Morocco's legal framework falters in the face of societal discrimination, report

Morocco's legal framework falters in the face of societal discrimination, report

A report released jointly by the International Association of Minorities, the Voice of Amazigh Women organization, and the Tamayno Association said Morocco’s legal framework aimed at addressing racial discrimination is “strong.” But the report underscores the persistent impact of “societal discrimination against immigrants from Sub-Saharan Africa and black Moroccans.”

The report emphasizes that Morocco’s constitution explicitly prohibits all forms of racial discrimination, violence, and hatred, while also safeguarding the rights of non-citizens. The nation has clear laws in place to penalize such behaviors. Despite these legal provisions, black individuals within the Kingdom still contend with racist treatment and offensive language and expressions.

According to the report, most black Moroccans reside in the southern regions of the country. Due to the absence of official statistical data categorized by race and ethnic origin, it is estimated that they constitute approximately 10 percent of the total population.

The report extensively documents the existence of derogatory expressions directed at black Moroccans and immigrants from Sub-Saharan Africa within Moroccan society. Terms such as “slave,” “khaddam,”persist, exacerbating issues related to immigration, which have become increasingly complex.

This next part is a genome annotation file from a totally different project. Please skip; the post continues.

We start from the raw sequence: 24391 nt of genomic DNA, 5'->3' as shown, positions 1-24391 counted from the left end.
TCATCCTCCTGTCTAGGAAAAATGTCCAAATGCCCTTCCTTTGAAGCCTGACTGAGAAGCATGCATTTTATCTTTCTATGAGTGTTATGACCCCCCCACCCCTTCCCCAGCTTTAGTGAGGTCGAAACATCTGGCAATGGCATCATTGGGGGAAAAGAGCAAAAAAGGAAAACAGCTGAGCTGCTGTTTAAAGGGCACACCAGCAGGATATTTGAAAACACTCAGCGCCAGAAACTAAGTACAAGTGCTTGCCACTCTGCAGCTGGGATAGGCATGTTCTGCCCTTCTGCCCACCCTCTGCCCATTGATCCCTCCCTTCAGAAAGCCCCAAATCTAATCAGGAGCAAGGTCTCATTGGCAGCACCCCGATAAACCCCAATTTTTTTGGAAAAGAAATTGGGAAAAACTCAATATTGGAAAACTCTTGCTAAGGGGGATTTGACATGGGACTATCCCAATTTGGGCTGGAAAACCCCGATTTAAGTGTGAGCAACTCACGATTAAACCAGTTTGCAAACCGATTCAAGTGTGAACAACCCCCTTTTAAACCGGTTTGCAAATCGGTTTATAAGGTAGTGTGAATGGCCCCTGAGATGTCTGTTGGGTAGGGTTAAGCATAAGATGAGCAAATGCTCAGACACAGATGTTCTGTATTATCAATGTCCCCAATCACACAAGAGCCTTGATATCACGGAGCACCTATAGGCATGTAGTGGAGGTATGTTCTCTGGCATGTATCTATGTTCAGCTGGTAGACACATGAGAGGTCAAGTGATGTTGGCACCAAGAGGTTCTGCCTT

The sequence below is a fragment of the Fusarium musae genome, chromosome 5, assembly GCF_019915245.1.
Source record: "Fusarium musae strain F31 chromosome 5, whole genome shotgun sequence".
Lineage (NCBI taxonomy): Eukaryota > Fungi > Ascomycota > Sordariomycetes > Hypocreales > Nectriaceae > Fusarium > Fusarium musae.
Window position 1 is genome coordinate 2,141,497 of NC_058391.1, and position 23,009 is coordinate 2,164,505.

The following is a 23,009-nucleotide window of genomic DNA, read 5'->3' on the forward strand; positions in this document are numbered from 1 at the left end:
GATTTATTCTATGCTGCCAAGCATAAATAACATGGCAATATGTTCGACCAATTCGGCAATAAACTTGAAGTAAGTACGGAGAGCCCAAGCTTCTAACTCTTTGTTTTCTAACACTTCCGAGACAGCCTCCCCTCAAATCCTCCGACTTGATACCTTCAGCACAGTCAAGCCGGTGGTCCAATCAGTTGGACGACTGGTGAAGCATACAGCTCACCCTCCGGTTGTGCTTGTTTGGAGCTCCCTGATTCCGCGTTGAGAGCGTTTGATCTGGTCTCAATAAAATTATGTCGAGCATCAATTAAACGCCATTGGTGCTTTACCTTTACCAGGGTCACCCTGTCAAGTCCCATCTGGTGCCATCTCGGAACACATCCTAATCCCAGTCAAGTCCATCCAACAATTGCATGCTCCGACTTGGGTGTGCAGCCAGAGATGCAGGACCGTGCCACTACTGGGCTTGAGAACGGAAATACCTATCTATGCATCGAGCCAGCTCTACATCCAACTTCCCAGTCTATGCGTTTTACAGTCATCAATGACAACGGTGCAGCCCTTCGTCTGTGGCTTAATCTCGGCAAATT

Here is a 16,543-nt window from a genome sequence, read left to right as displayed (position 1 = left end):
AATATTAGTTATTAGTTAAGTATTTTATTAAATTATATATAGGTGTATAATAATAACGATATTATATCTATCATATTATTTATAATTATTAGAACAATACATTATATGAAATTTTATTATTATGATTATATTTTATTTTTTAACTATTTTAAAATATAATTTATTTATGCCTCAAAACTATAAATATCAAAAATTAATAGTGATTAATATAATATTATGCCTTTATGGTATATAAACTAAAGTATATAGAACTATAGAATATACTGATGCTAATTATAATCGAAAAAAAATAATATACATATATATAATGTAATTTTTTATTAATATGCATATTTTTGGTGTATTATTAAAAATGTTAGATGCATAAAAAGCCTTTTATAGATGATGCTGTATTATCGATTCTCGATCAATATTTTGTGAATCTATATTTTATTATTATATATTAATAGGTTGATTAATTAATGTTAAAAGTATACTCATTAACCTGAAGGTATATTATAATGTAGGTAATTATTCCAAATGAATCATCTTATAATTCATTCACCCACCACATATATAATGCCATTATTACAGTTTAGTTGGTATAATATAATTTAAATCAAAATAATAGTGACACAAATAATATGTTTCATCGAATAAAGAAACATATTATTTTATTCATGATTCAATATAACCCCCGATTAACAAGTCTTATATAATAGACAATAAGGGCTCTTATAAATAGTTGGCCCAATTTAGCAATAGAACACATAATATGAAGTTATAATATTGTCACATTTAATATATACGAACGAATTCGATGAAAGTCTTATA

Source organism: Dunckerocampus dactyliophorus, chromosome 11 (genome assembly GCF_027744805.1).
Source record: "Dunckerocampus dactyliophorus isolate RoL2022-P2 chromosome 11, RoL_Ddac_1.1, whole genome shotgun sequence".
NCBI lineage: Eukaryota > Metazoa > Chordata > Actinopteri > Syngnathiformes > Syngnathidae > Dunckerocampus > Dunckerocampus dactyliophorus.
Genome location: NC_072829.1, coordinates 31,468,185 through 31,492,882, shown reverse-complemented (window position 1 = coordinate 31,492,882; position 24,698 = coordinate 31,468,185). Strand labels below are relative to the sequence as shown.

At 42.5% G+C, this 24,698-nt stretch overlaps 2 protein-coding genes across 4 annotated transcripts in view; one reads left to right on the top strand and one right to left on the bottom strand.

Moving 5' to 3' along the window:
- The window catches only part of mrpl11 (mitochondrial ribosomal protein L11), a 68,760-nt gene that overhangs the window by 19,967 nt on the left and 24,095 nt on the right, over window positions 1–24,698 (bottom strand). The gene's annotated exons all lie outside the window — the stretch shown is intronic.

Since the onset of the pandemic, Sub-Saharan migrants have been unfairly portrayed as dangerous criminals and disease carriers. An online campaign advocating their expulsion for the sake of protecting the population had gained traction.

the International Association of Minorities has pointed out that discrimination against migrants from Sub-Saharan Africa disproportionately affects women.

They often face exploitation and deprivation of essential rights, including access to medical care and bureaucratic processes. Many children among these migrant communities experience arbitrary arrests and relocation to other cities.

The report highlights a notable delay at the parliamentary level regarding the ratification of the 1951 Convention concerning the Status of Refugees.

The post Morocco’s legal framework falters in the face of societal discrimination, report appeared first on HESPRESS English – Morocco News.


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